Many young girls who play with Barbie dolls have realized that she is just a doll. Some of these little girls don’t have the desire to look like Barbie; they just think Barbie is just a doll that they play with and leave them everywhere. At a young age girls are given their first Barbie doll and thought what “perfect” should be. Barbie portrays the perfect image and life. Not only is Barbie tall, skinny, and beautiful, she has all the luxurious accessories to match her perfect life.
She wanted a doll that young girls could relate to. So she created a “Teenage Fashion Model.” With an impossibly hourglass figure, her wasp-waist, pointy breasts (which were in fashion in the 50’s), slim hips and never-ending legs, Barbie was an idol for most young girls. Although, the parents of these young girls disagreed with the appearance of the doll. Many parents said she looked more like a sex pot than a toy for young girls. (Teresa) Her black lined sultry eyes, pointy brows, and red lips were very adult like characteristics.
Is Barbie the model woman? For generations girls have played with this doll and many have aspired to be just like her: the party girl, career women and the beauty queen all wrapped into one. In Marge Piercy’s poem entitled “Barbie Doll” the title foreshadows the theme of the poem which is that girls are ultimately and fatally entrapped by society’s narrow definitions of feminine behavior and beauty. When Piercy compares the young lady in the poem to a Barbie doll she is revealing the irony of the title. In “Barbie Doll” the speaker is aware of the events taking place in the young girls’ life; however, the speaker does not know how the young girl feels about the events that are taking place.
For decades, the doll has sold right off store shelves with its ability to provide a positive role model for young girls and stimulate the imaginations of both the young and old. With her beach blond hair and ownership of almost every pink accessory ever made, Barbie has grown to become one of the most influential dolls of all times. Though initially created to provide a positive role model for young girls and women, the Barbie doll has inadvertently come to misrepresent the image of beauty for women. Through her superficial and overly beautified appearance, Barbie reflects the importance placed on being seen as beautiful for women. Barbie has transformed herself from a simple doll to a household name worldwide.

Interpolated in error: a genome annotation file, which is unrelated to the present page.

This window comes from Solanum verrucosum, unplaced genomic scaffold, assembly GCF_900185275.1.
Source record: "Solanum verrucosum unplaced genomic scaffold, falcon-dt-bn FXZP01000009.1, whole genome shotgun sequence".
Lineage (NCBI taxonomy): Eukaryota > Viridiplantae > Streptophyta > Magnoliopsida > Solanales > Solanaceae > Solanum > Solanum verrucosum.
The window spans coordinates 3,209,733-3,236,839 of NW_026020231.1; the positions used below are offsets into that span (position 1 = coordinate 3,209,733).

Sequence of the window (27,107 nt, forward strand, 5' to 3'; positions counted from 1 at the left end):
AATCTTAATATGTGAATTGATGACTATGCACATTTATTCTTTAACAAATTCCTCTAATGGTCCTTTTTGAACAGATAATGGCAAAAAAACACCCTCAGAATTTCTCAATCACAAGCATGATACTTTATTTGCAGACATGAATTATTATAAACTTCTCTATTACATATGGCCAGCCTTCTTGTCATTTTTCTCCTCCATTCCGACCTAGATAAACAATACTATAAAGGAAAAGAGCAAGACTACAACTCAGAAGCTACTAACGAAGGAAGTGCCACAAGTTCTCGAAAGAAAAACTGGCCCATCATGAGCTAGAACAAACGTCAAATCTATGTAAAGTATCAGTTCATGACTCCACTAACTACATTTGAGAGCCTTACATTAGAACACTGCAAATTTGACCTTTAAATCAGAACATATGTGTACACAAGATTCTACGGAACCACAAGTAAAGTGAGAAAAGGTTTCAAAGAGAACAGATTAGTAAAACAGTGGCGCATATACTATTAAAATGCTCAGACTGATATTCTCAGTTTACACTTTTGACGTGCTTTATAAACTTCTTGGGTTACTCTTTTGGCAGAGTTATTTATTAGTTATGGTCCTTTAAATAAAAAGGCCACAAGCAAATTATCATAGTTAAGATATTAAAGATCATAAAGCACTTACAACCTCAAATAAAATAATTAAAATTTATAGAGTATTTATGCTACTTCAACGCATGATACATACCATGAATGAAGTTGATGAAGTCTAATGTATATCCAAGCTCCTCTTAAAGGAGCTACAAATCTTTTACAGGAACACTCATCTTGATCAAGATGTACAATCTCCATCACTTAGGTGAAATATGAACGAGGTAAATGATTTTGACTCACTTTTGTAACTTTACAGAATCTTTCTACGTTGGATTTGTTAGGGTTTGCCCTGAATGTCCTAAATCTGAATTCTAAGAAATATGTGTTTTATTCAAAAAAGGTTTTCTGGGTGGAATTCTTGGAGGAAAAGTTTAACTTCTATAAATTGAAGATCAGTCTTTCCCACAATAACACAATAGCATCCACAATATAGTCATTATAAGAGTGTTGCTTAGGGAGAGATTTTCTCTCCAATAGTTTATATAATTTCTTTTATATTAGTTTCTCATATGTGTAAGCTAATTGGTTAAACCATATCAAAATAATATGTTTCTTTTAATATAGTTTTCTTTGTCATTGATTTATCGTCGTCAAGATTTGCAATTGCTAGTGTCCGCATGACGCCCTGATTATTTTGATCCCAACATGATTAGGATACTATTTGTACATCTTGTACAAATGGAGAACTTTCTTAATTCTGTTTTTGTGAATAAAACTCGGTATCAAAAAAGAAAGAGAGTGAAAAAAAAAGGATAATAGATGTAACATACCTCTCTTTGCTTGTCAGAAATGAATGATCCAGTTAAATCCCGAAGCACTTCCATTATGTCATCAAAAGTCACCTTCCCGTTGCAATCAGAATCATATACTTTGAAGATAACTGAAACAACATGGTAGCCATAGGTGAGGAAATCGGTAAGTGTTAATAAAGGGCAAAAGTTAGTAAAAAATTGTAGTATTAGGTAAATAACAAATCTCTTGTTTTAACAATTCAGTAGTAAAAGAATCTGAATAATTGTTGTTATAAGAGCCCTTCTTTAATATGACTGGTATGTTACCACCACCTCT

These numbers indicate that Barbie is still a big part of our culture and lives, and although controversy surrounds her at every step, she still manages to be a well known, sought after woman. Let's delve into the history of how this woman came to be. Barbie was created by Ruth Handler, whose husband co-founded Mattel, the world's largest toy company. She noticed a gap in the market as she saw her daughter, Barbra, playing with adult paper dolls. At the time, the market for young girls was focused on baby dolls, but Barbra and her friends preferred to play with a grown-up version, dressing them up in outfits and pretending they were the grown up women they were playing with.
She has undergone 21 surgeries her own quest for “perfection.” Because girls are impressionable at all ages, Barbie targets young girls to fantasize about being perfect. Girls look at Barbie and believe they can obtain all of her attributes, while in reality that would be impossible. Having a goal to be an astronaut or pediatrician seems probable at young ages, but the image of Barbie and all of her successes are never a result of schooling, hardships, or any stresses that would face them today. A fantasy world is built up and is deemed probable because of the one-sided point of view of Barbie. Slumber Party Barbie was introduced in 1965 and came with a bathroom scale permanently set at 110 lbs with a book entitled: ‘How to Lose Weight” with directions inside simply stating ‘Don’t eat.’ Body dysmorphic disorder is defined as “a psychological disorder i... ... middle of paper ... ...oung age and continued to be pressed into their minds forever.
Marketing of these movies aims at a group of young girls whose families are, or are moving towards, middle-class. Additionally companies like Disney have already flooded the market with princess products ready to cash in on any consumers. It has meaning, to make a
The toy company Mattel, Inc. debuted the Barbie doll on March 9, 1959. The co-founder of the company, Ruth Handler, realized there was a need for young girls to play make-believe with a doll that allowed them to imagine the future as adult women. Until that time the toy industry had offered dolls that encourage girls to play “mother”. The dolls were babies or young children. Dolls representing adults were typically paper dolls that did not relate to little girls imagining what they could grow up to be.
Yielding to Child B yearning for the toy Child A has, and eventually obtaining it. Since its release in 1959, Barbies and its popularity had expanded to many young girls all over the world. Growing up, my very own grandmother had grown up during the release of Mattel’s revolutionary creation. Generations have adopted Barbies into their children’s lives. However, outliers are present because others view that Barbie serves as a bad role model to young girls because of her unrealistic features.
Should Barbie get a makeover? I feel that if this question is rearranged to say, ‘Should Barbie get a makeover to become what society believes to be ‘average’ or ‘normal’, the answer becomes clear, no. Barbie’s human body size characteristic may be unrealistic, but the doll isn’t a human shrunk down to play size. For instance, in the movie “Life-Sized” a girl’s doll comes to life. While it may be that in this movie the doll had a hard time adapting to life as a human, she eventually got the gist of having a career and living life the way everyone wanted